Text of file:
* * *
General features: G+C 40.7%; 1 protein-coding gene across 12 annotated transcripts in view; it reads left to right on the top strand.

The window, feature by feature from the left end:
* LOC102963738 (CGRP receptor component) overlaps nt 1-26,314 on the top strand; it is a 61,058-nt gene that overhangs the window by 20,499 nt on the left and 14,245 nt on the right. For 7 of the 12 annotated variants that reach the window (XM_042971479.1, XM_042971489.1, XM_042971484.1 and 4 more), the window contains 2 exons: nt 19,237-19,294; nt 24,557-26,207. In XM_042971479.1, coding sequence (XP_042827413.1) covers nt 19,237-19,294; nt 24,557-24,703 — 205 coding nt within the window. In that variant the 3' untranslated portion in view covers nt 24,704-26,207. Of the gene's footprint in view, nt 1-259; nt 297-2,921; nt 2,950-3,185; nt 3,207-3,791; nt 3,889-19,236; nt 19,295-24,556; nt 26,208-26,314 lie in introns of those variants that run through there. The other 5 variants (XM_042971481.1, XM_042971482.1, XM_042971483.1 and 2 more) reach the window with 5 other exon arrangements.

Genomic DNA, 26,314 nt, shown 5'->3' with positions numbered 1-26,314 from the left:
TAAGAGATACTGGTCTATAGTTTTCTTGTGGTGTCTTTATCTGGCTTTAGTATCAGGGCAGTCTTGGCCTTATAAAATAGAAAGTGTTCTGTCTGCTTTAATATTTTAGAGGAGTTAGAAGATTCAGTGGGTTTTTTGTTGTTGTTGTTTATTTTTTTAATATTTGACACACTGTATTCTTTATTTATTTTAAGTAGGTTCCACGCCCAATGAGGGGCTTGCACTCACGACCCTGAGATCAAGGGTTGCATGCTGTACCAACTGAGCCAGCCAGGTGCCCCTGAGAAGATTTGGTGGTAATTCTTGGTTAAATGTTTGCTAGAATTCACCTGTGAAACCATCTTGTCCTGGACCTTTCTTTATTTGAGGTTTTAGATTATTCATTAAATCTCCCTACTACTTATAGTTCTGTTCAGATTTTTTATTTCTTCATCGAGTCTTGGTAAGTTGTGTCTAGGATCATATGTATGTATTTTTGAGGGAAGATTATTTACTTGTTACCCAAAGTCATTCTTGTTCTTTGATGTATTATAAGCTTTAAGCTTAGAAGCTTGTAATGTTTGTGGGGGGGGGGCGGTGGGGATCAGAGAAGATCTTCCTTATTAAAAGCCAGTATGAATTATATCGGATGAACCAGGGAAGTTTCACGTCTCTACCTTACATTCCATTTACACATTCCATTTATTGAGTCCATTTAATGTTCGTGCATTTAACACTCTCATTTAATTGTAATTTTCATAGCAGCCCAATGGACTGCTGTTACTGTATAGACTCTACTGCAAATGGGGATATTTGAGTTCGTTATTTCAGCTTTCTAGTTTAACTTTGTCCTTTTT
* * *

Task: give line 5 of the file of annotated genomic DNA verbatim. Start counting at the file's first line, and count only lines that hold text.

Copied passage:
TAAGAGATACTGGTCTATAGTTTTCTTGTGGTGTCTTTATCTGGCTTTAGTATCAGGGCAGTCTTGGCCTTATAAAATAGAAAGTGTTCTGTCTGCTTTAATATTTTAGAGGAGTTAGAAGATTCAGTGGGTTTTTTGTTGTTGTTGTTTATTTTTTTAATATTTGACACACTGTATTCTTTATTTATTTTAAGTAGGTTCCACGCCCAATGAGGGGCTTGCACTCACGACCCTGAGATCAAGGGTTGCATGCTGTACCAACTGAGCCAGCCAGGTGCCCCTGAGAAGATTTGGTGGTAATTCTTGGTTAAATGTTTGCTAGAATTCACCTGTGAAACCATCTTGTCCTGGACCTTTCTTTATTTGAGGTTTTAGATTATTCATTAAATCTCCCTACTACTTATAGTTCTGTTCAGATTTTTTATTTCTTCATCGAGTCTTGGTAAGTTGTGTCTAGGATCATATGTATGTATTTTTGAGGGAAGATTATTTACTTGTTACCCAAAGTCATTCTTGTTCTTTGATGTATTATAAGCTTTAAGCTTAGAAGCTTGTAATGTTTGTGGGGGGGGGGCGGTGGGGATCAGAGAAGATCTTCCTTATTAAAAGCCAGTATGAATTATATCGGATGAACCAGGGAAGTTTCACGTCTCTACCTTACATTCCATTTACACATTCCATTTATTGAGTCCATTTAATGTTCGTGCATTTAACACTCTCATTTAATTGTAATTTTCATAGCAGCCCAATGGACTGCTGTTACTGTATAGACTCTACTGCAAATGGGGATATTTGAGTTCGTTATTTCAGCTTTCTAGTTTAACTTTGTCCTTTTT